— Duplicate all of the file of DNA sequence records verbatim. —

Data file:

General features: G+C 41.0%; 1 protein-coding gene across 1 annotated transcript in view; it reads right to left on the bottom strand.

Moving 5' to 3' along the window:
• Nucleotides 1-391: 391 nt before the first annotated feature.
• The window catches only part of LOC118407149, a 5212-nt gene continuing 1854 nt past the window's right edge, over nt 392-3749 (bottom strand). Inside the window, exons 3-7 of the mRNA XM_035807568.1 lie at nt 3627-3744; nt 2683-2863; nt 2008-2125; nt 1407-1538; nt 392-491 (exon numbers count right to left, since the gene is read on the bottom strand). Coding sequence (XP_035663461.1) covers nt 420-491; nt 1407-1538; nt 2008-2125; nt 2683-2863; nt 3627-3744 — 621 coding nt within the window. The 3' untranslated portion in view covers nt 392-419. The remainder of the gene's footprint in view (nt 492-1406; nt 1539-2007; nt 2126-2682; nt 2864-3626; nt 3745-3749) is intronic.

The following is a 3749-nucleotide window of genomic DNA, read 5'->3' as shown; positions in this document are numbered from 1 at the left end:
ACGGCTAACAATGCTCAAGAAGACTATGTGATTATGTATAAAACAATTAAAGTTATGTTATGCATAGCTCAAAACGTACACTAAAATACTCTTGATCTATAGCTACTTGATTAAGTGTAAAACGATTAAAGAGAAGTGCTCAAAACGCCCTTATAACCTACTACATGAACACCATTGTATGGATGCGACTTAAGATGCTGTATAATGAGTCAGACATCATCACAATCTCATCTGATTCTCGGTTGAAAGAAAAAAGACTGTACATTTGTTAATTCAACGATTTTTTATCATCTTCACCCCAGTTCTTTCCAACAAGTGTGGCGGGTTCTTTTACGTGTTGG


General features: G+C 41.0%; 1 protein-coding gene across 1 annotated transcript in view; it reads right to left on the bottom strand.

Moving 5' to 3' along the window:
• Nucleotides 1-391: 391 nt before the first annotated feature.
• The window catches only part of LOC118407149, a 5212-nt gene continuing 1854 nt past the window's right edge, over nt 392-3749 (bottom strand). Inside the window, exons 3-7 of the mRNA XM_035807568.1 lie at nt 3627-3744; nt 2683-2863; nt 2008-2125; nt 1407-1538; nt 392-491 (exon numbers count right to left, since the gene is read on the bottom strand). Coding sequence (XP_035663461.1) covers nt 420-491; nt 1407-1538; nt 2008-2125; nt 2683-2863; nt 3627-3744 — 621 coding nt within the window. The 3' untranslated portion in view covers nt 392-419. The remainder of the gene's footprint in view (nt 492-1406; nt 1539-2007; nt 2126-2682; nt 2864-3626; nt 3745-3749) is intronic.

The following is a 3749-nucleotide window of genomic DNA, read 5'->3' as shown; positions in this document are numbered from 1 at the left end:
ACGGCTAACAATGCTCAAGAAGACTATGTGATTATGTATAAAACAATTAAAGTTATGTTATGCATAGCTCAAAACGTACACTAAAATACTCTTGATCTATAGCTACTTGATTAAGTGTAAAACGATTAAAGAGAAGTGCTCAAAACGCCCTTATAACCTACTACATGAACACCATTGTATGGATGCGACTTAAGATGCTGTATAATGAGTCAGACATCATCACAATCTCATCTGATTCTCGGTTGAAAGAAAAAAGACTGTACATTTGTTAATTCAACGATTTTTTATCATCTTCACCCCAGTTCTTTCCAACAAGTGTGGCGGGTTCTTTTACGTGTTGG